When you pass an electronic road pricing (ERP) gantry without adequate funds in your Cashcard, or without a Cashcard itself, you may be charged between S$8 to S$10 in administrative fees when you are issued a violation notice.
Now, however, those days of feeling anxious about not having enough funds in your cashcard may soon be a thing of the past – if a soon-to-be announced scheme b NETS and the Land Transport Authority (LTA) is anything to go by.
To be announced on Thursday, the scheme, called vCashCard, will allow motorists to pay their erp charges even when they do not have enough funds or a cashcard in their in-vehicle units.
This is how it works:
Motorists will have to first go online and register an account at http://vcashcard.nets.com.sg .
The person’s account is then topped up with S$50 from his credit or debit card or bank account.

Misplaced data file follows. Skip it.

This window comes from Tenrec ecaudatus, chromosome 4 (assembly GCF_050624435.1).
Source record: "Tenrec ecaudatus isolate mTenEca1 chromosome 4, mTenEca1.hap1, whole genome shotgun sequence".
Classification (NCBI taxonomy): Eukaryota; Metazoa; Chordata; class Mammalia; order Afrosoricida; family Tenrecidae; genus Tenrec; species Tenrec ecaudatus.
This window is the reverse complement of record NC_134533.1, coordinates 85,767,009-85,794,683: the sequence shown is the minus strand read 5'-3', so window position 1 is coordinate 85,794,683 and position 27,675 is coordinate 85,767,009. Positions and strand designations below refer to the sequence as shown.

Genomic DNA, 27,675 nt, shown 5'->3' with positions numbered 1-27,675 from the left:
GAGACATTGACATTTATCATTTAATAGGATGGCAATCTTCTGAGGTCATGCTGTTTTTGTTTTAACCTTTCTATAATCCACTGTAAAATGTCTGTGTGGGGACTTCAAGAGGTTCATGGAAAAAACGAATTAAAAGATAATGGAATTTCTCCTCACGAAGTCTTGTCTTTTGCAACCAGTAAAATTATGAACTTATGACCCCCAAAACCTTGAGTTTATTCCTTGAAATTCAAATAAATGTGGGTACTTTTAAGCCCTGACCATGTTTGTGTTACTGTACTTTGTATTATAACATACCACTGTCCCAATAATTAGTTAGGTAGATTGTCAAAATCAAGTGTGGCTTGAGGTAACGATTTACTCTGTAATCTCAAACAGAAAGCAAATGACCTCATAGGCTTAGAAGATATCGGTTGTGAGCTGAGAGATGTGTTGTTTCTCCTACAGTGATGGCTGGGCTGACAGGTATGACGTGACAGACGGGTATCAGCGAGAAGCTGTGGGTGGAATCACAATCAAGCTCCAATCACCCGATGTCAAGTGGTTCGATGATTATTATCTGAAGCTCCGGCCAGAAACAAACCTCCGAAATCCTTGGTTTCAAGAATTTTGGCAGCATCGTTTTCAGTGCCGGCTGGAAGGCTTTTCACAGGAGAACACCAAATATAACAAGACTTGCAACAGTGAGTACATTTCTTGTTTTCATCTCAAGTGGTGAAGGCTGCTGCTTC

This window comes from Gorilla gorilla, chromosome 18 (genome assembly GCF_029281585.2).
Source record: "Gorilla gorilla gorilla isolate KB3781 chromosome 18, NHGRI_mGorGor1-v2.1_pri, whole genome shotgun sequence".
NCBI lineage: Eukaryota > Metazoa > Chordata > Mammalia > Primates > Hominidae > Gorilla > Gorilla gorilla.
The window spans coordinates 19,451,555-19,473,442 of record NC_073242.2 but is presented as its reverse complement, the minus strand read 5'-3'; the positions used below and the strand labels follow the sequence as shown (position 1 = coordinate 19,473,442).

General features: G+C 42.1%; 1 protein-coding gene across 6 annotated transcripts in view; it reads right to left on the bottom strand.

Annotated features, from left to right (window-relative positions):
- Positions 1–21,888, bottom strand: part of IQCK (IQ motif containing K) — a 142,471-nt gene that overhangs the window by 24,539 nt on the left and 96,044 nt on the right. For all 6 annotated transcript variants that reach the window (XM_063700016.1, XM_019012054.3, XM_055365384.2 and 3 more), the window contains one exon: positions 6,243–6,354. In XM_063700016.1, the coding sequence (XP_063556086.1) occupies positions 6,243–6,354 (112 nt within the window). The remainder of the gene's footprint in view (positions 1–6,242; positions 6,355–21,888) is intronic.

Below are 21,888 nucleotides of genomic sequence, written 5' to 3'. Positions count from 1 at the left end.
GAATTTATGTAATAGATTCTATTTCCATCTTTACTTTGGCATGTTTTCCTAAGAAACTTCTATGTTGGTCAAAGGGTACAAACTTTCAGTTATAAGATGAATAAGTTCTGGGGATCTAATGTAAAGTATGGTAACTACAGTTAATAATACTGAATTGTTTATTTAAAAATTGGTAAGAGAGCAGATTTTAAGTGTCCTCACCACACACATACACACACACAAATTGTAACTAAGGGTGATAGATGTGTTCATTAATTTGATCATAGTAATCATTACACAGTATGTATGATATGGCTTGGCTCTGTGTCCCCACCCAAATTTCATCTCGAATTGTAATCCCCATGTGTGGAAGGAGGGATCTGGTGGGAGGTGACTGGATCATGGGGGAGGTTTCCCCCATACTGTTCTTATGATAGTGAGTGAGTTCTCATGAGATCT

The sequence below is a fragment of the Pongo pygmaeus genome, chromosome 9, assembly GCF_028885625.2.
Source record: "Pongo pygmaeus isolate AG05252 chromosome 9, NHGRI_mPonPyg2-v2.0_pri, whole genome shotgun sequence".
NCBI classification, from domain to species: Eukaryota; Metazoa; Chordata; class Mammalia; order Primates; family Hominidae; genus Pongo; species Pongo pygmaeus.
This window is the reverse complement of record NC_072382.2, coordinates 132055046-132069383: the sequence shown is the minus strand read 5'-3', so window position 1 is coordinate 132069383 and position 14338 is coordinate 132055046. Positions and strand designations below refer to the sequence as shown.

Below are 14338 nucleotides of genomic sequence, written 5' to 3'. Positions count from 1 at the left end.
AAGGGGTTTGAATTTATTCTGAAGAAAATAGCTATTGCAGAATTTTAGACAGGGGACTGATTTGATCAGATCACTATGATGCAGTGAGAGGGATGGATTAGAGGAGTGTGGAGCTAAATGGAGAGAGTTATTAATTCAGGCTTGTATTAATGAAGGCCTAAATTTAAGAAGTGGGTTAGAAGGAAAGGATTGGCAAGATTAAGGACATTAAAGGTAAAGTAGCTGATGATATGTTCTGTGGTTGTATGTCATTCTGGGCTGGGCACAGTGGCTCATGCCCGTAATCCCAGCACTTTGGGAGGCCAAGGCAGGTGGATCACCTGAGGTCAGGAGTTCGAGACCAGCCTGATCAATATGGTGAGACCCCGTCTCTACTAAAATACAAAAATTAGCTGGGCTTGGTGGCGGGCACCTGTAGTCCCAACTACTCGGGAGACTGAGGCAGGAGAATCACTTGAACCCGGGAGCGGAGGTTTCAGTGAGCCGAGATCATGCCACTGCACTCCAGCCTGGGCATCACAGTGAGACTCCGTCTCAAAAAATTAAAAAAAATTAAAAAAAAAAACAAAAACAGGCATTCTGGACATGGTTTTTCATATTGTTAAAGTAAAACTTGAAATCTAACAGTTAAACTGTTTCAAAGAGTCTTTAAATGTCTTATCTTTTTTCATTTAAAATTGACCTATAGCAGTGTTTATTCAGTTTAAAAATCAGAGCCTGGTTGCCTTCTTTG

This becomes like a virtual wallet for the person.
Whenever the motorist passes by a gantry without sufficient funds or a cashcard, the charges will be deducted from his account with vCashCard instead.
If you have a card with enough funds in your vehicle, the usual deductions will occur.
“When funds in the vCashCard fall below $10, the virtual wallet will automatically be topped up with $50 from one of your accounts linked to the wallet,” the Straits Times reported on Tuesday.
“It’s worry-free, there’s no monthly maintenance fee except for a top-up fee from time to time when you run out of cash,” Mr Jeffrey Goh, chief executive of Nets, told the newspaper.
He added that the scheme will “bring convenience to motorists”.
While subscription to the vCashCard is free, each top-up will cost 50 cents.
However, this will be waived for the first year for those who sign up with a United Overseas bank card or an Internet banking account.
Nets said it is “open to working with other banks for this promotion”, the Straits Times reported.
More details of the scheme is expected on Thursday.
In the meantime, Nets is also reported to be working on a similar application for the second phase of the service, which is believed to involve electronic parking system carparks.